In my 43 years on this planet we call Earth I have been exposed to the grand total of 4 internationally recognised languages, one interesting mix of two internationally recognised languages (which I still sometimes speak today), several accents, and at least three regional dialects.
In fact, I am still surprised that I managed to get a “C” Grade in my French GCSE – my Speaking exam involved a mix of French, Dutch, and German.
There is a story which my Mum told me about when I started school. My parents and I had moved from my native Norfolk to Leicestershire shortly before this momentous event. I know the Norfolk accent (when spoken properly) can be a little difficult to understand but I don’t think there was any need for me to be forced to undergo speech therapy as a result of it (luckily my Mum – who had a thick Dutch accent at the time – put a stop to that. “Don’t worry – they all sound like that where she comes from!” “Where’s that?” “Norfolk” “Oh”)!.
I could tell you all sorts of things about the confusion which can (and does) arise when you grow up hearing two languages together – to the point of hearing half a sentence in one and the other half in the other.
Instead, I am going to tell you about my two favourite “words” which can cause no end of confusion for the uninitiated.
The first word is one which I have to see written down so I am absolutely sure what it means. If I hear it (and my brain is not fully switched on for whatever reason) I will probably get the wrong definition at first.
“Lane” is easy for English people to understand. However, imagine you are 5 years old and you hear your Mum sounding excited because you are going to see “Lane”. Why all the excitement about going to see a road??? One road is pretty much the same as another, after all. You commence your journey and arrive at someone’s house. When you go in all you can see are a group of humans -no road in sight. Then your Mum (or another relative) addresses one of the gathered humans as “Leen” – pronounced the same as the English word – and they answer with a stream of gobbledegook. Turns out that the “street” you thought you were visiting is actually a person. Weird.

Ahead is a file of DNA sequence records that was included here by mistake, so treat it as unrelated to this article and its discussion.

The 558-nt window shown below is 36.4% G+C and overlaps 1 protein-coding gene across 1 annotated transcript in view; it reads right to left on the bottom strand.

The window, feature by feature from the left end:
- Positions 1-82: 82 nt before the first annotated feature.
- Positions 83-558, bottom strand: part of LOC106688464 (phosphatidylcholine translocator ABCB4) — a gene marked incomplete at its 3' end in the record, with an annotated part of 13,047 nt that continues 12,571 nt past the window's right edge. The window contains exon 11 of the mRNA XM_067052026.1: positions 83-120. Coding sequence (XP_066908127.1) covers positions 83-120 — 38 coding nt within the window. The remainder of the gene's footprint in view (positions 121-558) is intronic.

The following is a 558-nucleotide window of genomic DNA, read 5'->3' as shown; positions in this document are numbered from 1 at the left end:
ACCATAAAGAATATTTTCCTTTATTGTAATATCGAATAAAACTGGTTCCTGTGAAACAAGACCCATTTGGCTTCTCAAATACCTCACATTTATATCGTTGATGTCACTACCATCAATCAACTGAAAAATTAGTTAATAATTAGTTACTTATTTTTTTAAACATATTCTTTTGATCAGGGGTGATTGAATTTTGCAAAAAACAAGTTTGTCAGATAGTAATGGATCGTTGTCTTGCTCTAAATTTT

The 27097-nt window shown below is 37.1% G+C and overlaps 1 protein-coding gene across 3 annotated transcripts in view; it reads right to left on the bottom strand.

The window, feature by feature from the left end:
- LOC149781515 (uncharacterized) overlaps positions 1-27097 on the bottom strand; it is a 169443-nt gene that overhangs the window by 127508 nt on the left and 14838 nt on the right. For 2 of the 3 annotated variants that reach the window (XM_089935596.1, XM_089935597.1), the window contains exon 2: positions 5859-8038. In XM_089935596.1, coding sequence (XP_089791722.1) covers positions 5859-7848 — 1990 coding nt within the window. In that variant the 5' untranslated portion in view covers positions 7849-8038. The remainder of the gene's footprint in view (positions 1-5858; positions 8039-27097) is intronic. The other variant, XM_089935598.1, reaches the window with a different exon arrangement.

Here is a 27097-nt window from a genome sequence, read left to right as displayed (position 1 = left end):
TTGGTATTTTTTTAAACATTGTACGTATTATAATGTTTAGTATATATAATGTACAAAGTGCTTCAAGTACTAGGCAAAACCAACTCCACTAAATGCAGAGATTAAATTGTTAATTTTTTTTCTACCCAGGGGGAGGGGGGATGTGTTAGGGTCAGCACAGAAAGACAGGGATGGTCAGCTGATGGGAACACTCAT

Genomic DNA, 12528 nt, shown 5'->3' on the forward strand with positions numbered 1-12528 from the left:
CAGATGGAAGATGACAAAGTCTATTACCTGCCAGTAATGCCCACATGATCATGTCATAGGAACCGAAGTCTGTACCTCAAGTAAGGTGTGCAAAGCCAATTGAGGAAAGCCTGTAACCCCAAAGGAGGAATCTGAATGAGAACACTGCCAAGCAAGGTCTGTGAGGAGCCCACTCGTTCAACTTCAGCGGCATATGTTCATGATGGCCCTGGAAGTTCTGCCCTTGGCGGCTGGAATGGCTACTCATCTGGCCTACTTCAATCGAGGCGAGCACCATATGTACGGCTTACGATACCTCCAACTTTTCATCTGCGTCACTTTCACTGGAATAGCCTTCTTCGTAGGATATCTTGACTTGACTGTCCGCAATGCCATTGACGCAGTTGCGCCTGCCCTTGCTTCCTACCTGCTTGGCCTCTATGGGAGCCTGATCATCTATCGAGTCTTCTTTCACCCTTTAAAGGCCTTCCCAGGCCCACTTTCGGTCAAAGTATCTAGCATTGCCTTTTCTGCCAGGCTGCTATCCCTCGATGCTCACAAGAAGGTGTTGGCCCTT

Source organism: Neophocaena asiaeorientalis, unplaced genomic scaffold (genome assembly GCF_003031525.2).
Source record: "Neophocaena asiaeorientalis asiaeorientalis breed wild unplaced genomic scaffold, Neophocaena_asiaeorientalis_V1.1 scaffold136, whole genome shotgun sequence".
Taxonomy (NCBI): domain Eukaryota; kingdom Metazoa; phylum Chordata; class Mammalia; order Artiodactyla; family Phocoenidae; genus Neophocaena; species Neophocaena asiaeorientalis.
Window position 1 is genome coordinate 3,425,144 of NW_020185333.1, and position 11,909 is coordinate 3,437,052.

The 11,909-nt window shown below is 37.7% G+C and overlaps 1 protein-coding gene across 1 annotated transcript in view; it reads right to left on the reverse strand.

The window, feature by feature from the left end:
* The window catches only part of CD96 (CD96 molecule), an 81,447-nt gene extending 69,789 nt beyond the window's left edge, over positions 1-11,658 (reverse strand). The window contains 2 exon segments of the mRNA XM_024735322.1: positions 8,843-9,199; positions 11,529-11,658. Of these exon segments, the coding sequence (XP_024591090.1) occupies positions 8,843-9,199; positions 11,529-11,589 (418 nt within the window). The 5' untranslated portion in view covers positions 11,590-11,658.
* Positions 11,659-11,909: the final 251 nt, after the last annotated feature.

If I had to pick my all-time favourite word of any language I have attempted to read or speak it would be the one which – to English ears – sounds like one of Dr Who’s metal enemies. Never having seen this word written down properly I am unsure of the spelling but a word which sounds not unlike the English “Darlek” is music to my ears.
Not only does this word translate into English as “Soon” or “Imminently” – it marks the speaker out to me as coming from Rotterdam (in much the same way as “Cob” for a bread roll will mark someone out as coming from Leicestershire).
As I was never taught “textbook” Dutch I grew up thinking that “Darlek” was a true Dutch word (I only found out that it is a “Rotterdams” dialect word when I bought a “Rotterdams Phrasebook” a few years ago).
However, the most confusing phrase or sentence for me is not from the Dutch language – it is from the Glaswegian dialect. I am sorry but if someone asked me for “a roll and ham salad” they would find themself receiving exactly those items – separately (much to the disgruntlement of my best friend – who happens to be Glaswegian). I do not understand how people can expect to receive what I understand to be a “ham salad cob” (or bread roll with ham salad filling inside it) when they have specified they want them separately.
Remember I said I still sometimes speak a mix of two internationally recognised languages today??? My Mum managed to train me so well when I was growing up that my Dad and I can have a conversation in a mix of English and Dutch if we want to discuss something without anyone else understanding a word we say – or even if we want to speak about something and we don’t think the English word describes it accurately enough. A particular favourite word we use is “rookworst” which is translated as “smoked sausage” but we use to mean the horseshoe-shaped smoked sausages made by companies like “Mathessens”.
Never mind using old words for new things – or inventing completely new words for them – all we need to do is make sure everybody knows what the words we use actually mean.